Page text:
Dennis Walker

Dennis Walker: Manchester United's first and only black heritage Busby Babe

This page is largely based on an extract from "Football's Black Pioneers" by Bill Hern and David Gleave (published by Conker Editions, £16) and was reported in TOOAB on 31st October 2020. with further information taken from Manchester United Then & Now.

Dennis Walker was Manchester United's first ever black heritage player.

On 19th September 1981, 20-year-old Remi Moses became the second black footballer to play in the league for Manchester United in a 1-0 home win over Swansea. But Moses had been just two years old when United's first and only previous black player had debuted in 1963. A lot of people, including Viv Anderson when we interviewed him, think that Tony Whelan was United's black pioneer, but the club's current assistant academy director never made it into the first team. In fact, Tony regularly corrects people when they cite him as the first black player to pull on the famous red shirt, an honour which goes to Dennis Allen Walker.

Walker was born at 28 Queen Street, Northwich, Cheshire on 26 October 1944 to single mother Mary Walker. Mary was born in Limerick and was white. Until recently little was known about Walker's father, who isn't named on the birth certificate, though Walker always described himself as Iranian / Argentinian.

Thanks to Nadine Ali, the daughter of Walker and his fourth wife Paula, we learned that Walker's father was indeed Iranian, of African heritage. Just as African people were enslaved in the Caribbean and the United States, many were also captured and taken to the Persian Gulf, where enslavement was declared illegal as recently as 1929. It is possible that Walker's grandparents, or even his father, could have been born in Africa and forcibly taken to what is now Iran. Nadine's DNA confirms this African heritage.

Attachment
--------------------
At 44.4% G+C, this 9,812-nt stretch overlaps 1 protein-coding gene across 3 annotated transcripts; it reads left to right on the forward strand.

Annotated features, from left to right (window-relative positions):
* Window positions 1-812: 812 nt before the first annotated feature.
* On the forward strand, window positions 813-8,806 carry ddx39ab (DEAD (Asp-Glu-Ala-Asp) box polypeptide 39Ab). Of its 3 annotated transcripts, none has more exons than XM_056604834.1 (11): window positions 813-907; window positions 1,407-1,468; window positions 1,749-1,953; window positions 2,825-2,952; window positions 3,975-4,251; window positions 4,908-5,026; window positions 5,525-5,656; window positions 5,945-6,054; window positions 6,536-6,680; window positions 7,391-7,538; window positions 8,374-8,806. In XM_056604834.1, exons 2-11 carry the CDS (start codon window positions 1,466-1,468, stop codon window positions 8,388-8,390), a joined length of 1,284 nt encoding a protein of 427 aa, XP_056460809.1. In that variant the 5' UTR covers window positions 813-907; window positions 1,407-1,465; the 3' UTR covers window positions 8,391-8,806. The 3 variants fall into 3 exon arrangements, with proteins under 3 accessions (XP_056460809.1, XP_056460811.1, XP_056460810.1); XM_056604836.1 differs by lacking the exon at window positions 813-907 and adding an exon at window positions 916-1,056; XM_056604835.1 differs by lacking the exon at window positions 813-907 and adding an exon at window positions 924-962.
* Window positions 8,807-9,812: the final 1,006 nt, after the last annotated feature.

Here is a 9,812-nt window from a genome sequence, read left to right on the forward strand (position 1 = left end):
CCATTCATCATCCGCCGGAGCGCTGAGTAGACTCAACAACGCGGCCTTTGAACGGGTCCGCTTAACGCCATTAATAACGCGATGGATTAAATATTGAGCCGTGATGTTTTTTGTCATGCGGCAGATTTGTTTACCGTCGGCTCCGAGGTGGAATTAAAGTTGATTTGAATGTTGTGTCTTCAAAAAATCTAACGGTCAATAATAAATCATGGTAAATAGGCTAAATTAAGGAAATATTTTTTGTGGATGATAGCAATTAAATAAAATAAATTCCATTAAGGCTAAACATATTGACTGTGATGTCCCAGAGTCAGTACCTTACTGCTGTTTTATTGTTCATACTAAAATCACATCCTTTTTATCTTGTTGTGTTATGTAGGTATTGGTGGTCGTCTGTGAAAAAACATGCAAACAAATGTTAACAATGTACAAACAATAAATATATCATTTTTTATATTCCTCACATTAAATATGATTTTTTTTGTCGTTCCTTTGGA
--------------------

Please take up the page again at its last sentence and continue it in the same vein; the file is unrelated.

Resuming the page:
The precise identity of Walker's father remains shrouded in mystery. Walker was told by his mother that his father had died at sea when he was a baby. Walker was born during the second world war, so it is feasible his father may have been a soldier. Another mystery in Walker's life is that he could speak fluent Farsi and Arabic, which one presumes he did not pick up in Northwich. Nadine also recalls that he used to correspond with and even visit family members in Iran. Clearly, his Iranian connection didn't end with the premature death of his father; but contact between the Walker family and relatives in Iran came to a halt before Walker's death.

Walker's footballing ability was spotted early and he was picked up by United at the age of 12, in his second year at secondary school, by Manchester Unitedís local scout who spotted Walker and recognised that the young kid had talent in abundance, he recommended him to his manager, Matt Busby. United had the best, and most coveted youth football system in English football and regardless of the city or town of their birth, every schoolboy dreamt of becoming a Busby Babe and following in the football boots of the legendary Duncan Edwards, Bobby Charlton and many others. Walker was recruited by United and aged only 15, he left school and signed for the club as a trainee in September 1960. His boyhood dream was fulfilled, he became a Busby Babe, the first and only black Busby Babe.

This means he was at the club at the time of the Munich air disaster in 1958 and became part of the second wave of 'Busby Babes', young players named after United's Scottish manager Matt Busby, a great believer in recruiting the best schoolboys and turning them into top-class players. Walker was the first and only black Busby Babe.